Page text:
On 2010-09-30 20:06, please try again wrote:

    > jdmcdaniel3;2230639 Wrote:
    >> That is not the same as being loaded into a Logical drive partition as
    >> you can only mark partitions 1,2,3 or 4 as bootable.
    >>

    >
    > Well, precisely you can mark any partition bootable (try that in
    > fdisk!) And the partition (even a logical one) will have the bootflag
    > set. You can check with fdisk -l. It's just that it doesn't make sense.
    > I don't know why openSUSE and Fedora's setup do that. Like Carlos said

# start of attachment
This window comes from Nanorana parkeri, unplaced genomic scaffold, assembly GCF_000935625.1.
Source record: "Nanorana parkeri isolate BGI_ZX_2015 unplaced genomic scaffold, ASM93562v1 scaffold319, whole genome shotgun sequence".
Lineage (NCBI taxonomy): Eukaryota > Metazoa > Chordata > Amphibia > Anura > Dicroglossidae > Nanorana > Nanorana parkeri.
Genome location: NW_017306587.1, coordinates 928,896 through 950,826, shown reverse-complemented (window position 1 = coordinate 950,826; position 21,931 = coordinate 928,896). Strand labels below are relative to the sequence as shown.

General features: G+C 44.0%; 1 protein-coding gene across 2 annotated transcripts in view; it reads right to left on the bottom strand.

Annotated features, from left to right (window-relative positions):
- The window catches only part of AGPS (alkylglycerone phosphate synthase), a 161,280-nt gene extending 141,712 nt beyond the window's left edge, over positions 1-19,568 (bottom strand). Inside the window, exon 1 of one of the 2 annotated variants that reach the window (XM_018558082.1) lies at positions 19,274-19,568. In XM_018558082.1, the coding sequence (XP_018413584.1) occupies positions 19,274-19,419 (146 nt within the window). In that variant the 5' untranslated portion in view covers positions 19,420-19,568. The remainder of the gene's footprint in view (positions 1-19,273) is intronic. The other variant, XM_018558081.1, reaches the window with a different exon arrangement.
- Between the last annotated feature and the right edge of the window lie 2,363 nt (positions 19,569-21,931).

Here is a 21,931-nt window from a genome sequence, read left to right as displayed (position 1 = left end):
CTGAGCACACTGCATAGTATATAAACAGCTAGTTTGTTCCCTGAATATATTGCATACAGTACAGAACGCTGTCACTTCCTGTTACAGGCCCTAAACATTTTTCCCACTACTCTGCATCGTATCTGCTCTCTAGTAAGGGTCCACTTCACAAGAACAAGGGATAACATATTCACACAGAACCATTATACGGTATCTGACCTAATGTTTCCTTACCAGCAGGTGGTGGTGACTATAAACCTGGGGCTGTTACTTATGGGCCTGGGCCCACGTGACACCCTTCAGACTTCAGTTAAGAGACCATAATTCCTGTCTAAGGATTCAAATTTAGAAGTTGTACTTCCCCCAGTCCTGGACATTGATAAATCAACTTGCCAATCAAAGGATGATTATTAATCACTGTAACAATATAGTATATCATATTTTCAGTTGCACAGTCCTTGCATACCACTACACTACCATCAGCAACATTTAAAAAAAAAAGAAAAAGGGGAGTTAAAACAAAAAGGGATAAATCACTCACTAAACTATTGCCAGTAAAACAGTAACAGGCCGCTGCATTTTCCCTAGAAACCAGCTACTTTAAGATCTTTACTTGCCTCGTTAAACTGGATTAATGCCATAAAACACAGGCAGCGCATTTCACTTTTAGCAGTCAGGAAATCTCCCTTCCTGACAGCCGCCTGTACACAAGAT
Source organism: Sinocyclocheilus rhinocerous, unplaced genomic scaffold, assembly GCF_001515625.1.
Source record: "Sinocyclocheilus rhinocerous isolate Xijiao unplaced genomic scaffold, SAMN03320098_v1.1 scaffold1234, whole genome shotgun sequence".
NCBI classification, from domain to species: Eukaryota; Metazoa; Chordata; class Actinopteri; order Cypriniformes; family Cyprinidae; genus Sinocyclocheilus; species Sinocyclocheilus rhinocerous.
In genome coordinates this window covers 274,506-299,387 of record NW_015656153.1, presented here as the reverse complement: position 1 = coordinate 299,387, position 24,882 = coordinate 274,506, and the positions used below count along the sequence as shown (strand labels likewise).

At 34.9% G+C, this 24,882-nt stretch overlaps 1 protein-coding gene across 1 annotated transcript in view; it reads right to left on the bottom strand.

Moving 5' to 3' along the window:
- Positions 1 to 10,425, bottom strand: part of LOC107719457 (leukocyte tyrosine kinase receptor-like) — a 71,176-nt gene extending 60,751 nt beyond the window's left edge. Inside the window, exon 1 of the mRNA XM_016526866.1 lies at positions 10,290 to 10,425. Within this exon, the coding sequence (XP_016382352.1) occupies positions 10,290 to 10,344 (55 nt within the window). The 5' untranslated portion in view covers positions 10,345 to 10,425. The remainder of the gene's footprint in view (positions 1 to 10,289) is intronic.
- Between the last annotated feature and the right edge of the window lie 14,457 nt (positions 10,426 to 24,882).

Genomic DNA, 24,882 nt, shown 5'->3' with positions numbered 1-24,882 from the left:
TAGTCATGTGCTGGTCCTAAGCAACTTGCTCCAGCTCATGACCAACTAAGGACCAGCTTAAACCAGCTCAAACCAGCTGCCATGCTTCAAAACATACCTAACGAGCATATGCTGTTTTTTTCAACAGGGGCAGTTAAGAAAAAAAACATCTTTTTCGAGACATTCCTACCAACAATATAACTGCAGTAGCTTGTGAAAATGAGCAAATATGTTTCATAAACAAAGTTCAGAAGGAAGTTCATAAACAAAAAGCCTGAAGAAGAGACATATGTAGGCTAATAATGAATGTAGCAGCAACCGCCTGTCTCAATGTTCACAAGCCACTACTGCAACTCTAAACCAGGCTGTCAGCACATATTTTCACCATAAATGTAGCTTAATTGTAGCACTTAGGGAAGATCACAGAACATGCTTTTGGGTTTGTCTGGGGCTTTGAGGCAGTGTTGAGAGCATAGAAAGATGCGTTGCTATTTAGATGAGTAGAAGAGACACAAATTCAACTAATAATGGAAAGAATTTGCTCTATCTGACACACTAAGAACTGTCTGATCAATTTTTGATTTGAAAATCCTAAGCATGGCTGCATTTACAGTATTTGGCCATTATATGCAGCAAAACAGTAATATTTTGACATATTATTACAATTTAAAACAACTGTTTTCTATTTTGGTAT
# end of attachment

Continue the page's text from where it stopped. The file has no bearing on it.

> (in some other post), it doesn't damage anything but it just doesn't
    > sound right. If something is not needed, it cannot be useful. And if
    > something is not read it doesn't have to be written. I keep thinking
    > it's a stupid idea until I get the explanation (if there is any).


    It could work, with a special boot loader that I don't know if it exists.

    It would be something similar to grub in the MBR. The first sector, the MBR, 512 bytes, is the
    loader. It loads a second stage, stored in the reserved space behind that first sector, same as grub
    does with stage 1.5 and 2. But instead, this code looks what partition, primary or logical, is
    marked bootable, and boots it.

    --
    Cheers / Saludos,

    Carlos E. R.
    (from 11.2 x86_64 "Emerald" at Telcontar)